The Pac-12 needs a win. It has been more than half a decade since any team from the conference has made the CFB Playoff and it is going on a whopping seven seasons since Oregon got the conference its only playoff win. Last year, no team was even in the discussion for the playoff.
That brings us to 2021: one of the most important years in west coast football history. The Pac-12 is on the verge of being relegated to a Group of Five conference due to consistently underperforming. Four games in September 2021 will dictate how the conference is viewed moving forward.
Texas A&M vs. Colorado
Colorado has been the worst team in the conference since entering the Pac-12. With a combined record of 43-75 since joining, the Buffaloes have been nothing short of a travesty on the football field. They have two winning seasons, zero conference championships, and no bowl wins since 2011.
They have had four head coaches over the last three seasons, and one coach left for a better job after just one season in Boulder. If the Pac-12 is going to be successful, the conference needs Colorado to start pulling its weight. The Buffs get their first shot at making a statement on September 11 against Texas A&M.
The Aggies are predicted to be one of the three best teams in the SEC in 2021, and beating them would go a long way toward legitimizing the Pac-12 in a pivotal year. Colorado should be a decent team this year, and the team’s non-conference resume could be a huge sticking point toward the legitimacy of the Pac-12 if they can beat Texas A&M. Even if they don’t win, if the Buffs can play a good game, avoid getting blown out in Denver, and look good on a big stage, the conference will be better off for it.
Washington vs. Michigan
As much as Duck fans don’t want to admit it, Washington HAS to win this football game. There are no moral victories for a talented Husky team, and the Wolverines are vulnerable. Washington should challenge for the Pac-12 North in 2021, and if one of the best teams in the Pac can’t beat a middle-of-the-pack Big Ten team, there is little hope for the Pac-12 to get recognition.
LSU vs. UCLA
September 4 is the first chance Pac-12 teams will have to show what they are made of in 2021. Chip Kelly and his UCLA Bruins will have a week of football under their belts against Hawaii, and the pressure is officially on for Kelly in Southern California. After generally disappointing over his first several years at UCLA, the Bruins look to have a decent squad this season. If they continue to underperform, everyone is going to look directly at the head coach.
With two four-star defensive lineman now on the roster, the Bruins should be able to field a very good defense. Kelly will have to utilize them, along with all of his other assets to stop another highly-overrated LSU team.
The Tiger defense was flat-out bad in 2020. Kelly should be able to take advantage of that with Dorian Thompson-Robinson under center for what seems like the 8th straight season. The inconsistent QB should have an easy enough game if he avoids the one talented defensive back on the LSU roster.
While UCLA may not be a conference powerhouse, these mid-level interconference games are absolutely vital in showing that this isn’t the same -old conference.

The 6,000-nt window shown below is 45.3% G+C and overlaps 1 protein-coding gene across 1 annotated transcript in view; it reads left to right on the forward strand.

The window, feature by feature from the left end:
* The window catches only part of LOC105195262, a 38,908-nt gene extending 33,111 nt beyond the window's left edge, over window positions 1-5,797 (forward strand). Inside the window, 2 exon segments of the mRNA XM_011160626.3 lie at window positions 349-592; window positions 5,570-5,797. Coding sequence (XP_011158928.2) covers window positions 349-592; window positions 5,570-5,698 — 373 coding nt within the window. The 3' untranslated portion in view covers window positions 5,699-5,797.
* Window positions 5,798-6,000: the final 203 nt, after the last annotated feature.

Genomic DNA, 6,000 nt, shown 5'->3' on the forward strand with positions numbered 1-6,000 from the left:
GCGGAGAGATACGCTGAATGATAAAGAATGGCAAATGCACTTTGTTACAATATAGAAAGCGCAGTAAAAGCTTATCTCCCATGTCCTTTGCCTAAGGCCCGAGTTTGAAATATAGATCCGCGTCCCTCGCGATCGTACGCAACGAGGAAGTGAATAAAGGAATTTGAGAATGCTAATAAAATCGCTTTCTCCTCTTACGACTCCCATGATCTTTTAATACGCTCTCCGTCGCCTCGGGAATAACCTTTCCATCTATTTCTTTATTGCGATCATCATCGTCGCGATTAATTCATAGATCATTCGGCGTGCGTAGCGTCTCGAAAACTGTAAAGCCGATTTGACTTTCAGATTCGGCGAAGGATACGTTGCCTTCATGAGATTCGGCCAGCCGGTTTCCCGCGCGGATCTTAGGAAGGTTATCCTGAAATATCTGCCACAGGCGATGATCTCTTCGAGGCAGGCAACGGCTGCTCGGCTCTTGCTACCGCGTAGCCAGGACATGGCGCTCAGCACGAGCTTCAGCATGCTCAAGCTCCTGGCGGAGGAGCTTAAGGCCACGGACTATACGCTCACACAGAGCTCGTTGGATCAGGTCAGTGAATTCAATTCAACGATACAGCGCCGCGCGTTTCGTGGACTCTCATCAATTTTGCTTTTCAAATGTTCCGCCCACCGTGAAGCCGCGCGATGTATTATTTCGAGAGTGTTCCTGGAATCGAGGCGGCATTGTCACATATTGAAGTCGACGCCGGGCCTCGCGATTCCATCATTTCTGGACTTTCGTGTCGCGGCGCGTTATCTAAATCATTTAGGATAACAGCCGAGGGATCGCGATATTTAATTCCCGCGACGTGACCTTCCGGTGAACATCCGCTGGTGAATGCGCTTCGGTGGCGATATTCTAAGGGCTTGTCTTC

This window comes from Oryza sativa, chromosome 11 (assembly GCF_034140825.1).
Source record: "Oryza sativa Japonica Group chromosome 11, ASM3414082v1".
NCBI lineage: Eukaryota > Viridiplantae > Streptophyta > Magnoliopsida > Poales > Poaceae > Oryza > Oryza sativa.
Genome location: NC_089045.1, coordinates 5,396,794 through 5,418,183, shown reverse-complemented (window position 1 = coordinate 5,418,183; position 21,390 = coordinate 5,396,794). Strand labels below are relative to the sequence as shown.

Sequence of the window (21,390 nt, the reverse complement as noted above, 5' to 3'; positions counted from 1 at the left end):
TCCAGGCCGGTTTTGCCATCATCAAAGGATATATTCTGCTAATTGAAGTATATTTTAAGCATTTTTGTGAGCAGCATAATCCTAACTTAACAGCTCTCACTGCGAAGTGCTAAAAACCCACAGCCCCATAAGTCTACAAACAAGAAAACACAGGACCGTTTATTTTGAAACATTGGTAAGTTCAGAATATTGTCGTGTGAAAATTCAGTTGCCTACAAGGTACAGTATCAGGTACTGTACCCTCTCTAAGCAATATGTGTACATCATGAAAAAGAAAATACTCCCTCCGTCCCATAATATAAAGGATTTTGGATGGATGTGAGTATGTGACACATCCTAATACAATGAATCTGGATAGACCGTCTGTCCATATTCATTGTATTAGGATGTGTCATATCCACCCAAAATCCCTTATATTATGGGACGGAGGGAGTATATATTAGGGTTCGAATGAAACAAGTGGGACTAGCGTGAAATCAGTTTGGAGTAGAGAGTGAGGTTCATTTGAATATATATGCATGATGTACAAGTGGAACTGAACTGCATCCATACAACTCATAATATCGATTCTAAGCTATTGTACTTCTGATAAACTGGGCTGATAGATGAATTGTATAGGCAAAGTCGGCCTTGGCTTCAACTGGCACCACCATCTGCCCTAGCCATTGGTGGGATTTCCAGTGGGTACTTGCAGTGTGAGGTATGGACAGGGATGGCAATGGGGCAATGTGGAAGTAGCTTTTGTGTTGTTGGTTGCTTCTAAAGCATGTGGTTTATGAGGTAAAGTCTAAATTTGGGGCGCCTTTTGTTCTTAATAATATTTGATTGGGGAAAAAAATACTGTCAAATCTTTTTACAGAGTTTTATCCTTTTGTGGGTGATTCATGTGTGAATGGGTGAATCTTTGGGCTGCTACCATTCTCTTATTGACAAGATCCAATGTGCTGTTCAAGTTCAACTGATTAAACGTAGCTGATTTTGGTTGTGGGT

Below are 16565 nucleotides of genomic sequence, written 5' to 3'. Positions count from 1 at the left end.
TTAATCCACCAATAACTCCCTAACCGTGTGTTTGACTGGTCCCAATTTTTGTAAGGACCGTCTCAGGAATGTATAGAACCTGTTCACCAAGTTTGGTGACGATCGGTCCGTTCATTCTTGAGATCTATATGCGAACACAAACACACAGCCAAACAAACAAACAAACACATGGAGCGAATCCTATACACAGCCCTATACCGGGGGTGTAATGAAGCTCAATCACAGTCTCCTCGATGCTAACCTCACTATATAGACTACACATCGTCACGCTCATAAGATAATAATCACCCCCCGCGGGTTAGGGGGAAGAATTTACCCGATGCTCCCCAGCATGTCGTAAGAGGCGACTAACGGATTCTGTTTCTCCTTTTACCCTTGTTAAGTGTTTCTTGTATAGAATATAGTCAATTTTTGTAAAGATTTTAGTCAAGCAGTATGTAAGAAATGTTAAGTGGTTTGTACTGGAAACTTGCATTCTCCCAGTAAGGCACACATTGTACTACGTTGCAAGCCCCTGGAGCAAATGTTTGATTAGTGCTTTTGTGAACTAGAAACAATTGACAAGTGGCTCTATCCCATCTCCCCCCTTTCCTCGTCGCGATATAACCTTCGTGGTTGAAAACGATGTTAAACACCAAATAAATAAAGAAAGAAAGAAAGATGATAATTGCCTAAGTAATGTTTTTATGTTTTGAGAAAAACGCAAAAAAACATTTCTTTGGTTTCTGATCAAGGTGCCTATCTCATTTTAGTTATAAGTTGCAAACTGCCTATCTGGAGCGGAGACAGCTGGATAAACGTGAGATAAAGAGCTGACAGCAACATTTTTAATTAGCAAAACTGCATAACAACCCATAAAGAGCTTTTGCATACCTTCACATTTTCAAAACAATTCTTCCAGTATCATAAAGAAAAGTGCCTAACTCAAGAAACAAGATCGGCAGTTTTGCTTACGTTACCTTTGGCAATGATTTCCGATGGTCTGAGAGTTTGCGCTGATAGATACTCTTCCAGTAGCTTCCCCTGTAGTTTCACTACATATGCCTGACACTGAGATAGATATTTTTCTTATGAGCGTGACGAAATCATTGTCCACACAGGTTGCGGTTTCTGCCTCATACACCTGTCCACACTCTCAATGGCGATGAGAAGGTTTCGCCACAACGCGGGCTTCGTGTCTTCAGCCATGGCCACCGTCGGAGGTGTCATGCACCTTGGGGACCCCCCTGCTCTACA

Oregon vs. Ohio State
We all knew this one would be on the list. It is being tabbed as arguably the most important non-conference game in the country heading into the season. Both teams are the odds-on favorite to win their conference championships. This could be a Top-10 matchup come September 11, and there is a strong possibility that ESPN College GameDay will be in Columbus to preview the day.
This is a massive game with massive implications. Both coaches have the unenviable task of getting their teams focused on a game the previous week, but it might be even more dangerous for Ohio State, as the Buckeyes face off against a tough Minnesota team on the road to open the season.
The last time the Ducks made the playoff, they had to beat a Top-10-ranked Big Ten opponent in their second game of the season. It kicked off a Heisman Trophy run for Marcus Mariota and sent the fanbase in to a frenzy, and this year looks to start in much the same way.
USC has a chance to contend for a playoff spot this year — and so does Washington, and so do the Ducks. There aren’t really any other teams with a legitimate shot to win the conference. Whoever the Pac crowns champion needs to be heading for the playoff, one way or another. The only way they’ll be respectable enough to make the playoff is if they go 10-0 in conference play, which has never happened, or have such an incredible resume that they cannot be ignored. Oregon is the team that can either have that resume or give another team an incredible resume booster.
If the Pac-12 wants to have any legitimacy at all, Oregon is going to have to beat Ohio State.
Top Photo By: Kevin Cline
Ryan Robertson is a defense contractor for the United States Marine Corps. A lifelong Duck fan from Grants Pass, he joined the Army out of high school. After four years as an Intelligence Analyst he decided it was time to further his education and pay more attention to his Ducks. One of Ryan’s first memories is of watching the Ducks, led by Joey Harrington, beating up on the Utah Utes in 2001. He is studying to be a Human Rights Investigator for the UN and intends to attend the U of O for graduate school in a few years. His grandfather ran track at Oregon in the ‘50s. He loves the Ducks, and has a passionate interest in reading every scrap of analysis centered around the football team.
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